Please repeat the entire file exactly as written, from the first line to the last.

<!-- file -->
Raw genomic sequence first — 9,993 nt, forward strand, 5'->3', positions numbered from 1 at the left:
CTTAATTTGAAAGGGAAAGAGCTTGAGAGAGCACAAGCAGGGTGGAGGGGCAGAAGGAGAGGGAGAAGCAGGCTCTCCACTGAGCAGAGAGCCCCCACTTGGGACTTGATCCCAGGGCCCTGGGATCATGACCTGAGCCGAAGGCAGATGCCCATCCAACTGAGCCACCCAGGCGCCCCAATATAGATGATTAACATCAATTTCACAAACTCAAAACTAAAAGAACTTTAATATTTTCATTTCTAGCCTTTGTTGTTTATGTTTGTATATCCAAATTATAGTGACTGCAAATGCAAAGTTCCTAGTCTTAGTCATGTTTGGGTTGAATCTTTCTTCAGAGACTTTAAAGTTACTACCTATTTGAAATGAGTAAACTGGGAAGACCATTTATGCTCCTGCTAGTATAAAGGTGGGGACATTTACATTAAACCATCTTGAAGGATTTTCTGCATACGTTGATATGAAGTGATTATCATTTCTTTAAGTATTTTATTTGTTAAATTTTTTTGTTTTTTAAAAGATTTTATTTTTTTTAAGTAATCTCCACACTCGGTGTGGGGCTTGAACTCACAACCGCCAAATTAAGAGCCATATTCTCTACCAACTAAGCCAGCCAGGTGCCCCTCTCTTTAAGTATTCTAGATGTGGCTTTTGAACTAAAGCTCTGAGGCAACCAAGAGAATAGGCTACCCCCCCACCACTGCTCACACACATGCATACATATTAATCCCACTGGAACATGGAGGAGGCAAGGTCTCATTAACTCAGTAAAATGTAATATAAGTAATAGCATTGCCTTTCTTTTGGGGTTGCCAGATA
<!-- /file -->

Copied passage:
Raw genomic sequence first — 9,993 nt, forward strand, 5'->3', positions numbered from 1 at the left:
CTTAATTTGAAAGGGAAAGAGCTTGAGAGAGCACAAGCAGGGTGGAGGGGCAGAAGGAGAGGGAGAAGCAGGCTCTCCACTGAGCAGAGAGCCCCCACTTGGGACTTGATCCCAGGGCCCTGGGATCATGACCTGAGCCGAAGGCAGATGCCCATCCAACTGAGCCACCCAGGCGCCCCAATATAGATGATTAACATCAATTTCACAAACTCAAAACTAAAAGAACTTTAATATTTTCATTTCTAGCCTTTGTTGTTTATGTTTGTATATCCAAATTATAGTGACTGCAAATGCAAAGTTCCTAGTCTTAGTCATGTTTGGGTTGAATCTTTCTTCAGAGACTTTAAAGTTACTACCTATTTGAAATGAGTAAACTGGGAAGACCATTTATGCTCCTGCTAGTATAAAGGTGGGGACATTTACATTAAACCATCTTGAAGGATTTTCTGCATACGTTGATATGAAGTGATTATCATTTCTTTAAGTATTTTATTTGTTAAATTTTTTTGTTTTTTAAAAGATTTTATTTTTTTTAAGTAATCTCCACACTCGGTGTGGGGCTTGAACTCACAACCGCCAAATTAAGAGCCATATTCTCTACCAACTAAGCCAGCCAGGTGCCCCTCTCTTTAAGTATTCTAGATGTGGCTTTTGAACTAAAGCTCTGAGGCAACCAAGAGAATAGGCTACCCCCCCACCACTGCTCACACACATGCATACATATTAATCCCACTGGAACATGGAGGAGGCAAGGTCTCATTAACTCAGTAAAATGTAATATAAGTAATAGCATTGCCTTTCTTTTGGGGTTGCCAGATA